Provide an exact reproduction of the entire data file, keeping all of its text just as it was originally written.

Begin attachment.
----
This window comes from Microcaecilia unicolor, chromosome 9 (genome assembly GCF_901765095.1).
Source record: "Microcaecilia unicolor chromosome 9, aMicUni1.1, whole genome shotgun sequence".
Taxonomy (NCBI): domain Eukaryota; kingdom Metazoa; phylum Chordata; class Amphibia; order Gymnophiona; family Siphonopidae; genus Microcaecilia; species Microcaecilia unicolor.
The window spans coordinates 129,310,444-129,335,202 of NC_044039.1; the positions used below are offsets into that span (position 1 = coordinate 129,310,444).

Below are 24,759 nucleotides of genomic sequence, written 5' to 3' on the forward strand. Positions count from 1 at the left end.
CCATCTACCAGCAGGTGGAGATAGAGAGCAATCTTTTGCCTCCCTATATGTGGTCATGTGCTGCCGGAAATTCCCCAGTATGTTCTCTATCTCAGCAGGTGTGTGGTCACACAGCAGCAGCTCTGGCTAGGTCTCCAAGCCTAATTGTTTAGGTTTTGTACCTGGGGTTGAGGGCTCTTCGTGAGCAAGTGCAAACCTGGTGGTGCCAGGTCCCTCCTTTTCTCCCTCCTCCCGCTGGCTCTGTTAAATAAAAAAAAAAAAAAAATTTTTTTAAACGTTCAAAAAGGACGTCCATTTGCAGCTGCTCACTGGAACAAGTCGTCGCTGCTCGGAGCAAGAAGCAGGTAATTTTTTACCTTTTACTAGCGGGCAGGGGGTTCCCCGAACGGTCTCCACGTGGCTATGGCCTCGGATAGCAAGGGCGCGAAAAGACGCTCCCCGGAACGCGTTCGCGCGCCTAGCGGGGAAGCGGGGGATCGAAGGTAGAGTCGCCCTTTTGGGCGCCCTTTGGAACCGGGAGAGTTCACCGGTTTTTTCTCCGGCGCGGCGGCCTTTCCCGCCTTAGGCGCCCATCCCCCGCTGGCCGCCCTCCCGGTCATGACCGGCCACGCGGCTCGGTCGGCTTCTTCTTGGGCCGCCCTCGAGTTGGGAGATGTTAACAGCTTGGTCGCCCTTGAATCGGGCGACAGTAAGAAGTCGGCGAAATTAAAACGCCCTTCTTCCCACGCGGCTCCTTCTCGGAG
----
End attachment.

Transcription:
This window comes from Microcaecilia unicolor, chromosome 9 (genome assembly GCF_901765095.1).
Source record: "Microcaecilia unicolor chromosome 9, aMicUni1.1, whole genome shotgun sequence".
Taxonomy (NCBI): domain Eukaryota; kingdom Metazoa; phylum Chordata; class Amphibia; order Gymnophiona; family Siphonopidae; genus Microcaecilia; species Microcaecilia unicolor.
The window spans coordinates 129,310,444-129,335,202 of NC_044039.1; the positions used below are offsets into that span (position 1 = coordinate 129,310,444).

Below are 24,759 nucleotides of genomic sequence, written 5' to 3' on the forward strand. Positions count from 1 at the left end.
CCATCTACCAGCAGGTGGAGATAGAGAGCAATCTTTTGCCTCCCTATATGTGGTCATGTGCTGCCGGAAATTCCCCAGTATGTTCTCTATCTCAGCAGGTGTGTGGTCACACAGCAGCAGCTCTGGCTAGGTCTCCAAGCCTAATTGTTTAGGTTTTGTACCTGGGGTTGAGGGCTCTTCGTGAGCAAGTGCAAACCTGGTGGTGCCAGGTCCCTCCTTTTCTCCCTCCTCCCGCTGGCTCTGTTAAATAAAAAAAAAAAAAAAATTTTTTTAAACGTTCAAAAAGGACGTCCATTTGCAGCTGCTCACTGGAACAAGTCGTCGCTGCTCGGAGCAAGAAGCAGGTAATTTTTTACCTTTTACTAGCGGGCAGGGGGTTCCCCGAACGGTCTCCACGTGGCTATGGCCTCGGATAGCAAGGGCGCGAAAAGACGCTCCCCGGAACGCGTTCGCGCGCCTAGCGGGGAAGCGGGGGATCGAAGGTAGAGTCGCCCTTTTGGGCGCCCTTTGGAACCGGGAGAGTTCACCGGTTTTTTCTCCGGCGCGGCGGCCTTTCCCGCCTTAGGCGCCCATCCCCCGCTGGCCGCCCTCCCGGTCATGACCGGCCACGCGGCTCGGTCGGCTTCTTCTTGGGCCGCCCTCGAGTTGGGAGATGTTAACAGCTTGGTCGCCCTTGAATCGGGCGACAGTAAGAAGTCGGCGAAATTAAAACGCCCTTCTTCCCACGCGGCTCCTTCTCGGAG